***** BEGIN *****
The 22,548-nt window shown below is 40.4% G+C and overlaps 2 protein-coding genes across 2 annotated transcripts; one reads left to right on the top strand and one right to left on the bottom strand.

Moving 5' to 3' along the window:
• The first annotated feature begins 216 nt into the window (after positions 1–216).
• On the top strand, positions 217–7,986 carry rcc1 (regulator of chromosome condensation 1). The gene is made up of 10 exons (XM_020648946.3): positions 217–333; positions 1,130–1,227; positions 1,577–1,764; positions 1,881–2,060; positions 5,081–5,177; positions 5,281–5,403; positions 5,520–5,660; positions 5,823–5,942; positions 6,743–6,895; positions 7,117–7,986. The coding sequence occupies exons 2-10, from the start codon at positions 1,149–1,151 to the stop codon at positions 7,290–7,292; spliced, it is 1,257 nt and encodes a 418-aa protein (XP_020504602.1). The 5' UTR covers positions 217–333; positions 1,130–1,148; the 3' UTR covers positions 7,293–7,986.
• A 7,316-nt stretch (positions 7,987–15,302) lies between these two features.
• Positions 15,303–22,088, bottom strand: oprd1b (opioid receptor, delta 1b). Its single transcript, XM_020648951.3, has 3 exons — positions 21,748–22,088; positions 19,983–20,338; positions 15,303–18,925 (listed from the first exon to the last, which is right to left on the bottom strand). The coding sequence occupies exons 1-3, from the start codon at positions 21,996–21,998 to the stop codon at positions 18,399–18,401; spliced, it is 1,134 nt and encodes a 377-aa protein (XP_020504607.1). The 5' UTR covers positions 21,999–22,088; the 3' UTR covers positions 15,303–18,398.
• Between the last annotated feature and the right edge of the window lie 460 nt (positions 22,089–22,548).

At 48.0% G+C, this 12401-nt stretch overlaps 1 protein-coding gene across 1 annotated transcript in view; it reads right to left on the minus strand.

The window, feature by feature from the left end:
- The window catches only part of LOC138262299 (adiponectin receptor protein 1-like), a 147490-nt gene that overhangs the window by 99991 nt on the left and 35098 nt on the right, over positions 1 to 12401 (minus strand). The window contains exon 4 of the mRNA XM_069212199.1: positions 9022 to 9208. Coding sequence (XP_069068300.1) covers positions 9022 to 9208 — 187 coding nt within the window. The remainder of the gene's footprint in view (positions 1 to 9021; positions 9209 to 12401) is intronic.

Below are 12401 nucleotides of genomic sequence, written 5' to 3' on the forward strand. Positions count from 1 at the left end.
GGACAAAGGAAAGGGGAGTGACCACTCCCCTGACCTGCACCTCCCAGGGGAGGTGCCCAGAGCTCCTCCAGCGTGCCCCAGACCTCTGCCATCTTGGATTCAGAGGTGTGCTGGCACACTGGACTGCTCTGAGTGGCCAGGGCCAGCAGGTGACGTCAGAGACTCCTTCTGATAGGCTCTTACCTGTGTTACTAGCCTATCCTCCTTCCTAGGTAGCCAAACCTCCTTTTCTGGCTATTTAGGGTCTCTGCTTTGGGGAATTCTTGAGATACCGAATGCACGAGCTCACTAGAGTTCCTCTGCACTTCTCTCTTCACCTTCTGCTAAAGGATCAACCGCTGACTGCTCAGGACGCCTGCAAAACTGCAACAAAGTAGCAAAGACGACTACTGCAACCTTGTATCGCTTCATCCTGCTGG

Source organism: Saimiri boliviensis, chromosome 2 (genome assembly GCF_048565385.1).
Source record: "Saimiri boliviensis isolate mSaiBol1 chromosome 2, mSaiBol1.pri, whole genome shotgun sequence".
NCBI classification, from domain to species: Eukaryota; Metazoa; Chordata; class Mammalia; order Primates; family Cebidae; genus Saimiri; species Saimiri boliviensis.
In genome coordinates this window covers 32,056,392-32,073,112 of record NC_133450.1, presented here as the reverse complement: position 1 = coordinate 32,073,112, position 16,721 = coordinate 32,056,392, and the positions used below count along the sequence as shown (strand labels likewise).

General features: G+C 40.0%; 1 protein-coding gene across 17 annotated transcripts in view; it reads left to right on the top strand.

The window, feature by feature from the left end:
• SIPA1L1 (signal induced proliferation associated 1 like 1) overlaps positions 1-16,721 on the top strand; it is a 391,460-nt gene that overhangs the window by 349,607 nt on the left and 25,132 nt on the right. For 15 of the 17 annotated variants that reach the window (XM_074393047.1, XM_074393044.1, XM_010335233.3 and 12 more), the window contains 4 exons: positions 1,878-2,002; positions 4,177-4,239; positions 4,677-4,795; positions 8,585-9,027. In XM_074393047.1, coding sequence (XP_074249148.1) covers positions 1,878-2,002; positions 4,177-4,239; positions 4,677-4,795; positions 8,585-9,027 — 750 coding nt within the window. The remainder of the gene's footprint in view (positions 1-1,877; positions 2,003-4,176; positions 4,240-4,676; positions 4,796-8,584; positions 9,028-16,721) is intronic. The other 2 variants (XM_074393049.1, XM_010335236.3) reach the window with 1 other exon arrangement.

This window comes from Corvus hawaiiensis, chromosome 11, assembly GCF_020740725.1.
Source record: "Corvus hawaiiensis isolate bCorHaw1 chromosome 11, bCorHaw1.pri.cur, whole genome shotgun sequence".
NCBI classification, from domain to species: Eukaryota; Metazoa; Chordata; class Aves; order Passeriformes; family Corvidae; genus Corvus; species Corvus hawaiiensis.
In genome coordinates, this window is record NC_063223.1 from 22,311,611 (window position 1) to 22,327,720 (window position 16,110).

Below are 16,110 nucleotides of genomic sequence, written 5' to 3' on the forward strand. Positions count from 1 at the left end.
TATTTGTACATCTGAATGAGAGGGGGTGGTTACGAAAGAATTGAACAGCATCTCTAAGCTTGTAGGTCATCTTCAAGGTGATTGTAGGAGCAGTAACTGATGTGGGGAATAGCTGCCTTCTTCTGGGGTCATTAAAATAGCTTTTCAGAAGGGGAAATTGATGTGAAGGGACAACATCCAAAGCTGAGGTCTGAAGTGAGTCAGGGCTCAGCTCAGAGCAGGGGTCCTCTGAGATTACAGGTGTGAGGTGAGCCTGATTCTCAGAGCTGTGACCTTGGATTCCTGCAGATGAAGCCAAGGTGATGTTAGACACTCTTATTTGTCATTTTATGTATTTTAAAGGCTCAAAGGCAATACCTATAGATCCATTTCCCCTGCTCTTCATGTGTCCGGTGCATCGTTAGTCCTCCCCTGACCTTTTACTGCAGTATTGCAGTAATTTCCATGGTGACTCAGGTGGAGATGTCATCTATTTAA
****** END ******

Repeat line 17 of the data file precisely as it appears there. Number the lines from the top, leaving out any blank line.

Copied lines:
General features: G+C 40.0%; 1 protein-coding gene across 17 annotated transcripts in view; it reads left to right on the top strand.